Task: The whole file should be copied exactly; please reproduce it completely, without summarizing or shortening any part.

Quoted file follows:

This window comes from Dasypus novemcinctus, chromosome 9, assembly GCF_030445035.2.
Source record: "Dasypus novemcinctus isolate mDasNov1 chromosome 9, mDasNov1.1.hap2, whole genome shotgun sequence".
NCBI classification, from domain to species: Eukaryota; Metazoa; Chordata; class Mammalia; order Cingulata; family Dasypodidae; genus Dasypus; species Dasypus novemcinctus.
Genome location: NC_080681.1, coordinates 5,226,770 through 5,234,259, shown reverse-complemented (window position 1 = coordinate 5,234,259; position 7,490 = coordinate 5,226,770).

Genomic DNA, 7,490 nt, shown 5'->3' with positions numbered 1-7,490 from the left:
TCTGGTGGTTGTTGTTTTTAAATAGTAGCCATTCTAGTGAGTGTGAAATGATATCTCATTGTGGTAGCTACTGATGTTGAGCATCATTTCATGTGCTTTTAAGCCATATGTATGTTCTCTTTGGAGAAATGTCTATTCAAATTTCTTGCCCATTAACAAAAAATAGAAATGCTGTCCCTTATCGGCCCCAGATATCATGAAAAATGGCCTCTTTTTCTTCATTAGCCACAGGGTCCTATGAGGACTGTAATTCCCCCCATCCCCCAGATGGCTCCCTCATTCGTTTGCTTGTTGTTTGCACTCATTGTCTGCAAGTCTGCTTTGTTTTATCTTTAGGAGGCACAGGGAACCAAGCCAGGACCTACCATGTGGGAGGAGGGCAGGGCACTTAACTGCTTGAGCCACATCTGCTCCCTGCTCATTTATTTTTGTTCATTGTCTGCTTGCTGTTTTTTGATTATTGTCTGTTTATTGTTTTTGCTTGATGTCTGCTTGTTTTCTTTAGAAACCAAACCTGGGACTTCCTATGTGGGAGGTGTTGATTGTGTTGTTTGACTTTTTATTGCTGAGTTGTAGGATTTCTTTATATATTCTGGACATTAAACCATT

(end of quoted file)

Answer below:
This window comes from Dasypus novemcinctus, chromosome 9, assembly GCF_030445035.2.
Source record: "Dasypus novemcinctus isolate mDasNov1 chromosome 9, mDasNov1.1.hap2, whole genome shotgun sequence".
NCBI classification, from domain to species: Eukaryota; Metazoa; Chordata; class Mammalia; order Cingulata; family Dasypodidae; genus Dasypus; species Dasypus novemcinctus.
Genome location: NC_080681.1, coordinates 5,226,770 through 5,234,259, shown reverse-complemented (window position 1 = coordinate 5,234,259; position 7,490 = coordinate 5,226,770).

Genomic DNA, 7,490 nt, shown 5'->3' with positions numbered 1-7,490 from the left:
TCTGGTGGTTGTTGTTTTTAAATAGTAGCCATTCTAGTGAGTGTGAAATGATATCTCATTGTGGTAGCTACTGATGTTGAGCATCATTTCATGTGCTTTTAAGCCATATGTATGTTCTCTTTGGAGAAATGTCTATTCAAATTTCTTGCCCATTAACAAAAAATAGAAATGCTGTCCCTTATCGGCCCCAGATATCATGAAAAATGGCCTCTTTTTCTTCATTAGCCACAGGGTCCTATGAGGACTGTAATTCCCCCCATCCCCCAGATGGCTCCCTCATTCGTTTGCTTGTTGTTTGCACTCATTGTCTGCAAGTCTGCTTTGTTTTATCTTTAGGAGGCACAGGGAACCAAGCCAGGACCTACCATGTGGGAGGAGGGCAGGGCACTTAACTGCTTGAGCCACATCTGCTCCCTGCTCATTTATTTTTGTTCATTGTCTGCTTGCTGTTTTTTGATTATTGTCTGTTTATTGTTTTTGCTTGATGTCTGCTTGTTTTCTTTAGAAACCAAACCTGGGACTTCCTATGTGGGAGGTGTTGATTGTGTTGTTTGACTTTTTATTGCTGAGTTGTAGGATTTCTTTATATATTCTGGACATTAAACCATT